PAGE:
This MUST be stored in a flat condition at temperatures NOT EXCEEDING 90F. (32C.) If stored below 62F. (17C.), the material must be conditioned within the working temperature given below for a period of 48 hours prior to use. Under these conditions, shelf life is 6 months. Temperature range:
            Minimum 62F. (17C.)
            Maximum 77F. (25C.)
            Ideally at 65F. (18C.)


          Glass and body primers MUST be stored at temperatures NOT EXCEEDING 90F. (32C.) and away from all sources of heat. Under these conditions, shelf life is a maximum of 90 days.

          If stored at temperatures BELOW 62F. (17C.), the materials must be conditioned within the working temperature range for 48 hours prior to use.

          If there is any doubt about the conditions of any materials, or if the maximum storage life has been exceeded, the materials MUST be discarded.

          The primers are TOXIC and highly inflammable, therefore every precaution MUST BE TAKEN to prevent fires and inhalation of vapours. The following procedure MUST BE STRICTLY ADHERED TO:

          1. No smoking or flame/spark producing equipment near the materials.
          2. Re-seal primer containers when NOT IN USE, i.e. after each application.

    B.39 - PROTECTIVE WAX - SubSection Menu

      All cars are now protected with a protective wax, the wax used being 'Simonize' but not polished.

      The wax can be removed by one of the following methods:

      1. A further application of 'Simonize', this second application softening the first polish, thus allowing a shine to be imparted to the body.
      2. By an application of 'T-cut', which can be polished off. 'T-cut' is available from Terosyl (Sales) Ltd., Bury, Lancashire, England.
      3. By an application of 'Cut-N-Wax', which can be polished off. This is available from JDK Chemical Products, 257a St. Faiths Road, Norwich, Norfolk, Nor 70N, England.

      NOTE: No attempt must be made to buff the existing protective wax, as this will only result in scratching the body, the wax being quite hard.

    B.40 - DOOR HINGE ASSEMBLY - SubSection Menu

      Further to the information published in Section B17, the following information shows a revised method of assembly procedure for hinges-to-door and door-to-bady. This following information supersedes all other published information on this subject.

      The importance of correct door adjustment is not always fully realized. Incorrect door adjustment can cause the following troubles:

      1. Door rattles in lock area
      2. Draughts from door seal area
      3. Water leaks Door lock fouling body striker plate

      Ensure that doors are correctly adjusted and if necessary, re-adjusted after initial body settlement. The doors should only be finally adjusted when the car is on its wheels on level ground.

      - Figure 23 -

      To adjust the door, proceed as follows:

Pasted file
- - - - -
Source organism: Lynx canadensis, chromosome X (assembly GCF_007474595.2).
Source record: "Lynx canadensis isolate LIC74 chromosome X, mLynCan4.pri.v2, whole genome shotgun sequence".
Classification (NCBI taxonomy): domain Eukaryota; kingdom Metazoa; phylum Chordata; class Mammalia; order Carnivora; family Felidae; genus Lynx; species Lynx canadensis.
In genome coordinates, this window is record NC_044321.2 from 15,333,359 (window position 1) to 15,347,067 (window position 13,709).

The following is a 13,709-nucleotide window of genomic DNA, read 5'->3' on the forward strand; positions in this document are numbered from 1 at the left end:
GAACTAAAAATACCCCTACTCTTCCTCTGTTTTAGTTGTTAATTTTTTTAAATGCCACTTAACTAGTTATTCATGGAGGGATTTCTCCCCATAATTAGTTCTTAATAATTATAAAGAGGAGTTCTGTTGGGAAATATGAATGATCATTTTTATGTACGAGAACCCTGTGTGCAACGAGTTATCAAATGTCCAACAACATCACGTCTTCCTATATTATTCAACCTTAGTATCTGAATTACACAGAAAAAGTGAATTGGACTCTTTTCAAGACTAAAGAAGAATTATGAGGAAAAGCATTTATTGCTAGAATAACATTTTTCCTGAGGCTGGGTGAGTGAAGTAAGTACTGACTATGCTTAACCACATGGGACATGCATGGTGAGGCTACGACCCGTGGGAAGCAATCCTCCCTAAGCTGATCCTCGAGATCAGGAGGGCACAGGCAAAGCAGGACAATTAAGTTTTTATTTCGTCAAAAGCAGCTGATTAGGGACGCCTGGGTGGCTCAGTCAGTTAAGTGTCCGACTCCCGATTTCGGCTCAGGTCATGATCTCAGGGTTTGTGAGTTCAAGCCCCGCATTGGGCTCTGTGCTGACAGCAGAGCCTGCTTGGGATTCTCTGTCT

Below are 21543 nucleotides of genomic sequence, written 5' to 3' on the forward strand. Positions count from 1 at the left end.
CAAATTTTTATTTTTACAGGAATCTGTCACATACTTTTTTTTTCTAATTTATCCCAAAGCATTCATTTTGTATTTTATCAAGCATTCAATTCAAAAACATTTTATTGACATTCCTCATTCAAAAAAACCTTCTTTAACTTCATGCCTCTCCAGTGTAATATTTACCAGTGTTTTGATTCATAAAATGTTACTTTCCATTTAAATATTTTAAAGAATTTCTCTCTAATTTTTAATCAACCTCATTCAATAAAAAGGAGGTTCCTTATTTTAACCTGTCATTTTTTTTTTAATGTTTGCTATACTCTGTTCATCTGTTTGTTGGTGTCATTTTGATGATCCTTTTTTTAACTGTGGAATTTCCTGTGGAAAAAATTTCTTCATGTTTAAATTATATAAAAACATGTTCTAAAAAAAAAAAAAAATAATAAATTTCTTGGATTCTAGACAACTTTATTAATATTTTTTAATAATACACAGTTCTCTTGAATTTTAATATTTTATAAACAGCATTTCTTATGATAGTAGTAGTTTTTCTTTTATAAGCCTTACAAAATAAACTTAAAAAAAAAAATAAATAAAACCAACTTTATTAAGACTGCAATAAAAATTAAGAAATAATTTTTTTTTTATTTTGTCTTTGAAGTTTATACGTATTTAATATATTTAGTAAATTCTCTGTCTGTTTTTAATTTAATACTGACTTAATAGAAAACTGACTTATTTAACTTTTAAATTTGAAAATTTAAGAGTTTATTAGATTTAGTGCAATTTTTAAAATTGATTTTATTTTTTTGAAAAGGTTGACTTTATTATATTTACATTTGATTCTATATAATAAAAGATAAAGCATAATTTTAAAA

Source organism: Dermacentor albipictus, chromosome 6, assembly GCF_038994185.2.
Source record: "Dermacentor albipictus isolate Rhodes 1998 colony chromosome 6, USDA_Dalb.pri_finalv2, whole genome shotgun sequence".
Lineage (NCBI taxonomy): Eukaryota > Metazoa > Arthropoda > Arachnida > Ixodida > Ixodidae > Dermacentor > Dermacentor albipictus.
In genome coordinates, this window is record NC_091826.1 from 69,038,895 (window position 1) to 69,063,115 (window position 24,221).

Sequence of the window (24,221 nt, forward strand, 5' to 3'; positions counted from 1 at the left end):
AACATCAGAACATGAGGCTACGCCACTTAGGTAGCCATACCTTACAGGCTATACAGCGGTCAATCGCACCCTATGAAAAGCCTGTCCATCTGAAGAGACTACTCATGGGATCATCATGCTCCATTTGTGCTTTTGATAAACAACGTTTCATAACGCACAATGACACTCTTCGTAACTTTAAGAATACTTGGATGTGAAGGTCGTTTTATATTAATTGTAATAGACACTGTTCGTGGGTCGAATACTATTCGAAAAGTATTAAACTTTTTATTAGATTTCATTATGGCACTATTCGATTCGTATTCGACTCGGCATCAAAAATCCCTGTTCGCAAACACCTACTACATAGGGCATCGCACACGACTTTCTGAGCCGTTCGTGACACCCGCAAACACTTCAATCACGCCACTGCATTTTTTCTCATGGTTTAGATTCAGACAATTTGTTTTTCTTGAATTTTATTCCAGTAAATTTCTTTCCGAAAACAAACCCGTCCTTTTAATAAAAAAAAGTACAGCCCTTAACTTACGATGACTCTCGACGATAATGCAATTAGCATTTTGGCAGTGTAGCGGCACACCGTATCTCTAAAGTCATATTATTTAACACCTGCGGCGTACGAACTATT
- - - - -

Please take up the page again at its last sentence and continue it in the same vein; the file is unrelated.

1. Assemble the hinge bushes into the door as shown in Fig. 23. The nuts should be tight enough to allow the bushes to be moved.
      2. Offer door into its aperture in the body, with the hinge pivot pin temporarily in position. Centralise the door in its aperture by the addition of washers (Part No. 128 CA) at top and bottom as required.
      3. With the door in position, slacken off the lock striker plate and adjust shut line of door, moving the hinge bushes and striker plate as required.
      4. Further tighten the nuts on the hinge bushes (so that the bushes will not move) and the screws in the striker plate.
      5. Remove hinge pin and door, add locknuts to the hinge bushes and fully tighten. Check that the screws for the lock striker are fully tightened.
      6. Using a suitable adhesive ('Loctite 312') attach the washers previously selected to each other and to the upper hinge bush. Attach the 'O' ring to the upper hinge bush using Dunlop 'S.758' adhesive. The reason for attaching the washers and 'O' ring to the upper hinge bush, is that when the door is inserted into its location, the washer could be misplaced.
      7. Using Shell Retlnax 'A', liberally grease both the upper and lower hinge bushes in their inner bearing surfaces. Again using this same grease, apply a liberal coating to the hinge pivot pin.
      8. Insert pivot pin into the body with the tapered part uppermost. Place washers previously selected (at bottom of door) over the pin end, followed by an 'O' ring. Place door in its location in the body aperture, then feed pivot pin through the hinge bushes holding the door meanwhile in its location. Take care during this operation that the washers and 'O' rings at both top and bottom of the door are not misplaced.
      9. Ensure pivot pin is fully 'home' in its location in the upper part of the body aperture, then insert spilt pin through the pivot pin (just above the lower hinge bush). Partly open 'legs' of split pin to prevent its loss. Ensure pivot pin is liberally coated with grease to prevent possible corrosion.
      10. Rebuild remainder of door where necessary, not forgetting any sealing flaps on the door inner panel. Insert grommet (sealing the end of the pivot pin) into body sill below the door.